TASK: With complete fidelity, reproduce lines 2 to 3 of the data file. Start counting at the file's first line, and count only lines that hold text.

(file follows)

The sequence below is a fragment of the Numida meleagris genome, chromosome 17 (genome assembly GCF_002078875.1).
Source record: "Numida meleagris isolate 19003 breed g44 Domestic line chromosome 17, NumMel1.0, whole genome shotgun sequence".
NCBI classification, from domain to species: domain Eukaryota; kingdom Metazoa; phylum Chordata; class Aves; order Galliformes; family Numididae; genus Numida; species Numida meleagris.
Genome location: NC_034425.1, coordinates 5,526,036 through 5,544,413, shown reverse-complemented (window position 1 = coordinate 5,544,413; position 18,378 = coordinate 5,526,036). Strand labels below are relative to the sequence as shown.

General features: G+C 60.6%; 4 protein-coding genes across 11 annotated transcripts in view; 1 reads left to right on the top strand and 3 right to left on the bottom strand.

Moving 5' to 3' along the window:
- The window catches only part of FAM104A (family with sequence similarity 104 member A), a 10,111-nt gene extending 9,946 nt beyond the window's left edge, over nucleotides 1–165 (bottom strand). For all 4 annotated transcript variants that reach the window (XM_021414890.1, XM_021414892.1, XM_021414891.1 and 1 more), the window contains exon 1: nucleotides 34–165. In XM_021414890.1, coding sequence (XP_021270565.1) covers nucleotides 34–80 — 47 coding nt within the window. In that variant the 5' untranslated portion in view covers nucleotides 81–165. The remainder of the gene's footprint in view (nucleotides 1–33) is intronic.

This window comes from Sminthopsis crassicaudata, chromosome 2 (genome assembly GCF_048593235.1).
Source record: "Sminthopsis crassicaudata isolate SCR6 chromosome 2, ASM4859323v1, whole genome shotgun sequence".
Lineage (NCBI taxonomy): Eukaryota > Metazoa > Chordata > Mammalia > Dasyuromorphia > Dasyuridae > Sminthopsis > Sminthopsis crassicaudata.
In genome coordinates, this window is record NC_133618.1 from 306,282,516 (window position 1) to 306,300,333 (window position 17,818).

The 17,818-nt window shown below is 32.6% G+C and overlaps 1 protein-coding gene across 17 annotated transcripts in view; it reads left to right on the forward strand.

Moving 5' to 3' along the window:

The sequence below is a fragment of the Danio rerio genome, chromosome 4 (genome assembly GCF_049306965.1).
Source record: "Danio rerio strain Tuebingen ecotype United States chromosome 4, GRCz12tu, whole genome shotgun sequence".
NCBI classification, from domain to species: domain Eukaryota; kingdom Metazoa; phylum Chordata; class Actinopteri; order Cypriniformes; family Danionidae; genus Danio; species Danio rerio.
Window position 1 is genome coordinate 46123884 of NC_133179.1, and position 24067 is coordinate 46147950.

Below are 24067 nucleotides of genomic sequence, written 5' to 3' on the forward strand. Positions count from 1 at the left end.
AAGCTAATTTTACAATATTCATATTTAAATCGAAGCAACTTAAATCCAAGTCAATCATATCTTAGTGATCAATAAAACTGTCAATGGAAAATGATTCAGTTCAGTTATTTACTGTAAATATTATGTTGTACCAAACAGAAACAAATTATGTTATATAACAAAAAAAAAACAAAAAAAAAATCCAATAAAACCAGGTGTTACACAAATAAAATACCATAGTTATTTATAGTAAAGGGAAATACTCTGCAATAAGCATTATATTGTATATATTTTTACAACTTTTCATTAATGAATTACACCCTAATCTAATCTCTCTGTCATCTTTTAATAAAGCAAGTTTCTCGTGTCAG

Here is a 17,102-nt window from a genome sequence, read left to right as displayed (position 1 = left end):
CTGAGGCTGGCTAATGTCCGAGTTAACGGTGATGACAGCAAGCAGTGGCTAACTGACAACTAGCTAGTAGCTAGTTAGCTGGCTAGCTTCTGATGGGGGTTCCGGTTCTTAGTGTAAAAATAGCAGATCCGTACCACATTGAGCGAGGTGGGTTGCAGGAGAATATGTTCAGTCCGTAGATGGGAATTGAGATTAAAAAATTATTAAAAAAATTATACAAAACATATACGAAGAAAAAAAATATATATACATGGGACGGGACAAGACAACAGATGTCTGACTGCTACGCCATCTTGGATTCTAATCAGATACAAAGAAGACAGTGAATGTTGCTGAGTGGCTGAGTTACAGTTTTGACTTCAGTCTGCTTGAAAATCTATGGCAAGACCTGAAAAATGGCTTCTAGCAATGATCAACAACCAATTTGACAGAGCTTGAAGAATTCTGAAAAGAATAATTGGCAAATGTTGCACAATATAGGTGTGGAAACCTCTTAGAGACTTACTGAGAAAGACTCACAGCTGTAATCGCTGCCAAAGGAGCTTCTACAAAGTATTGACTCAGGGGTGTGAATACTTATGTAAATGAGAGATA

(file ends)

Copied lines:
Source record: "Numida meleagris isolate 19003 breed g44 Domestic line chromosome 17, NumMel1.0, whole genome shotgun sequence".
NCBI classification, from domain to species: domain Eukaryota; kingdom Metazoa; phylum Chordata; class Aves; order Galliformes; family Numididae; genus Numida; species Numida meleagris.